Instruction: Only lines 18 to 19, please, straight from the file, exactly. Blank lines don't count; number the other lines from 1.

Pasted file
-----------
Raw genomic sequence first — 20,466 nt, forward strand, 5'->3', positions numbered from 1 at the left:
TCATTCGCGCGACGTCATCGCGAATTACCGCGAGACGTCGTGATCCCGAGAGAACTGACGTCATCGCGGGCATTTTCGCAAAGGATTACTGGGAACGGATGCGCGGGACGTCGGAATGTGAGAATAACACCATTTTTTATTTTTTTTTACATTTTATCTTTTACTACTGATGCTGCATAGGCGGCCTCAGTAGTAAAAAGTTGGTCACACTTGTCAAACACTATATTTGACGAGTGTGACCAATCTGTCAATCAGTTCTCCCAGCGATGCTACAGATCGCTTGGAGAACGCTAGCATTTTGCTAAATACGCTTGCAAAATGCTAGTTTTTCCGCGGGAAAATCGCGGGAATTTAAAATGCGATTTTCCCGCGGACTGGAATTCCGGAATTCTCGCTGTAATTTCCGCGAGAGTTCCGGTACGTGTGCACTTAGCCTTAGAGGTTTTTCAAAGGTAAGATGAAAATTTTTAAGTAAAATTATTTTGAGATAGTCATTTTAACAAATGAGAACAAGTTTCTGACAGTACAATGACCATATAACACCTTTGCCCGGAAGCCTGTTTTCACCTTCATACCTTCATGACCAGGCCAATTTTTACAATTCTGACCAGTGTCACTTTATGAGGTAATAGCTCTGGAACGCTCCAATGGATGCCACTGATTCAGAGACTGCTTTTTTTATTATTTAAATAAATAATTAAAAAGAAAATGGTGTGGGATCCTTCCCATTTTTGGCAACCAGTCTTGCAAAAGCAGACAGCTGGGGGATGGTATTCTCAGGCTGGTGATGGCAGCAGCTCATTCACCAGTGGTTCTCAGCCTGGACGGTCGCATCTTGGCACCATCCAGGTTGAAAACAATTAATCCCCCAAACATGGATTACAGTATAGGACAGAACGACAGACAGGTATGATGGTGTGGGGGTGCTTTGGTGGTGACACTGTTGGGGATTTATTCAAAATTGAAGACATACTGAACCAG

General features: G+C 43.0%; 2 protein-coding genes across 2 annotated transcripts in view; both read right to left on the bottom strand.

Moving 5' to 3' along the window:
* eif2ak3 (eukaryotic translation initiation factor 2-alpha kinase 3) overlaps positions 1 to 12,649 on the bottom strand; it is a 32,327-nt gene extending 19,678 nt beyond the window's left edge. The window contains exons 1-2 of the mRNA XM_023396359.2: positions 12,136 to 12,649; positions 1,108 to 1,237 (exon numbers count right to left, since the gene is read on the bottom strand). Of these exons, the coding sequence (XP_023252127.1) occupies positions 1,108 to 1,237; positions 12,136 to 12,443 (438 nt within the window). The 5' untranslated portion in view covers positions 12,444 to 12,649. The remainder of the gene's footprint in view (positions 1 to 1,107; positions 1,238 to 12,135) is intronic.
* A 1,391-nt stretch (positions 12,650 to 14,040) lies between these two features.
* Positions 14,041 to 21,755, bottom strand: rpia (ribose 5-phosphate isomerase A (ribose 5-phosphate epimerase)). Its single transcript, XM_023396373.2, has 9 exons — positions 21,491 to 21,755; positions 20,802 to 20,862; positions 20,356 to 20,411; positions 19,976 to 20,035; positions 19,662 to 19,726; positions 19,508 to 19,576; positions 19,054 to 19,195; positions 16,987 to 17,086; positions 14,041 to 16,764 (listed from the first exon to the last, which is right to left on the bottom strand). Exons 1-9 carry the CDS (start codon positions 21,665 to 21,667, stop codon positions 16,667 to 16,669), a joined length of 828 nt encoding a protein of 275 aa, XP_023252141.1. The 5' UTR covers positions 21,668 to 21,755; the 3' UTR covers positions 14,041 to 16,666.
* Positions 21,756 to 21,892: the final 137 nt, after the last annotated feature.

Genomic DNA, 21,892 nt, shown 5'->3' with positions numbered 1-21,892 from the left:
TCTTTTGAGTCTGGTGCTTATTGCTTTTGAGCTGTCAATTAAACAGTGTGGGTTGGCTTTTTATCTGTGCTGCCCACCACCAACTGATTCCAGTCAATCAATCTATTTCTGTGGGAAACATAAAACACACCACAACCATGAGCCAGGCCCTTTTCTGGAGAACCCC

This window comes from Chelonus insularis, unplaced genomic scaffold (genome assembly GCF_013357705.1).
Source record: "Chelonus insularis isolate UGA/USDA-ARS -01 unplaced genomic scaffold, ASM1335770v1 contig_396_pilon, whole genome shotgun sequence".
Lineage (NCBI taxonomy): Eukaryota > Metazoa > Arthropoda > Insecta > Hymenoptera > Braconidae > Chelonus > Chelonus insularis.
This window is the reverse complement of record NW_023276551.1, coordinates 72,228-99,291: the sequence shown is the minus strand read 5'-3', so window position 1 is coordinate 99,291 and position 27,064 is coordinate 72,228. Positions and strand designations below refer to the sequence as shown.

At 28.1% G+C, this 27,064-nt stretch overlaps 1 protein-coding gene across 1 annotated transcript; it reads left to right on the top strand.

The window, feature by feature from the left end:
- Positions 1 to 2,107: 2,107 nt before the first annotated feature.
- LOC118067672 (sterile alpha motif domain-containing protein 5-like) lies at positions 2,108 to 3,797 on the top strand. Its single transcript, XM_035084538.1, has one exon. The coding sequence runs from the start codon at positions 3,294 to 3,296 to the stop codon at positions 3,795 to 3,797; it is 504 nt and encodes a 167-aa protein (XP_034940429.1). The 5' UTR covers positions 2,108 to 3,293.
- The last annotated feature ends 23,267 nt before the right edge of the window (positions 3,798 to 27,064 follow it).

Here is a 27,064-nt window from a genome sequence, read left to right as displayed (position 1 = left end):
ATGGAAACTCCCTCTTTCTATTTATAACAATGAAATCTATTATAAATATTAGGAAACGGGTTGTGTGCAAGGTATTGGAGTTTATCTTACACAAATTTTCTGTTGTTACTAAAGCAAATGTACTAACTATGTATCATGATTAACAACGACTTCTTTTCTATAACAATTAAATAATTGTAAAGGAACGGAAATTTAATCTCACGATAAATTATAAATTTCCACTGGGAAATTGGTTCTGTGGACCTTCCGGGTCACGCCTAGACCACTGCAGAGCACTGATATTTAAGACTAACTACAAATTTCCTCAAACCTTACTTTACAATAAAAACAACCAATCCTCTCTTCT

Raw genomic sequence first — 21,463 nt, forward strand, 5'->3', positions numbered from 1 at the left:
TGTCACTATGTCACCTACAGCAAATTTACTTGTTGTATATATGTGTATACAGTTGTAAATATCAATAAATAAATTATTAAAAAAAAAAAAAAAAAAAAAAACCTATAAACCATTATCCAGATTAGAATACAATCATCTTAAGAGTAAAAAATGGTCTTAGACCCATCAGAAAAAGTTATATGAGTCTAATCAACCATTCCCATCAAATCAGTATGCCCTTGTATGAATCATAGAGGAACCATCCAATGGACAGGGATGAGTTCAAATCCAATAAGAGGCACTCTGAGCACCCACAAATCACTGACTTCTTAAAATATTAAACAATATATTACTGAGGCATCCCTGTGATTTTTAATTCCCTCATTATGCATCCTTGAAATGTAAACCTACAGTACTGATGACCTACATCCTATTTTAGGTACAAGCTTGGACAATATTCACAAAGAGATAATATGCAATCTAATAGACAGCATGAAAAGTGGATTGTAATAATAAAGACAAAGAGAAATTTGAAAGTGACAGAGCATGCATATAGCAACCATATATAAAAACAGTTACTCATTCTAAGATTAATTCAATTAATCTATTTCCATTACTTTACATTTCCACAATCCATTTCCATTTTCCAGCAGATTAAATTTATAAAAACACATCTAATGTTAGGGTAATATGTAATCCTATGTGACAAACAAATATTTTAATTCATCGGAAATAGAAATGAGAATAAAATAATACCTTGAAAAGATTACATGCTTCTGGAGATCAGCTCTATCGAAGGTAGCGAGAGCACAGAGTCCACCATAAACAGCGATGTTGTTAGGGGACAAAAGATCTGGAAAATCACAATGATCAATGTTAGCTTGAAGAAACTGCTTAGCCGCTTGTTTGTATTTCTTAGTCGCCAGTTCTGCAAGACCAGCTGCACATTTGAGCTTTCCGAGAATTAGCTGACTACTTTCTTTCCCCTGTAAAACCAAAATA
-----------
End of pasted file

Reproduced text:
- LOC118067672 (sterile alpha motif domain-containing protein 5-like) lies at positions 2,108 to 3,797 on the top strand. Its single transcript, XM_035084538.1, has one exon. The coding sequence runs from the start codon at positions 3,294 to 3,296 to the stop codon at positions 3,795 to 3,797; it is 504 nt and encodes a 167-aa protein (XP_034940429.1). The 5' UTR covers positions 2,108 to 3,293.
- The last annotated feature ends 23,267 nt before the right edge of the window (positions 3,798 to 27,064 follow it).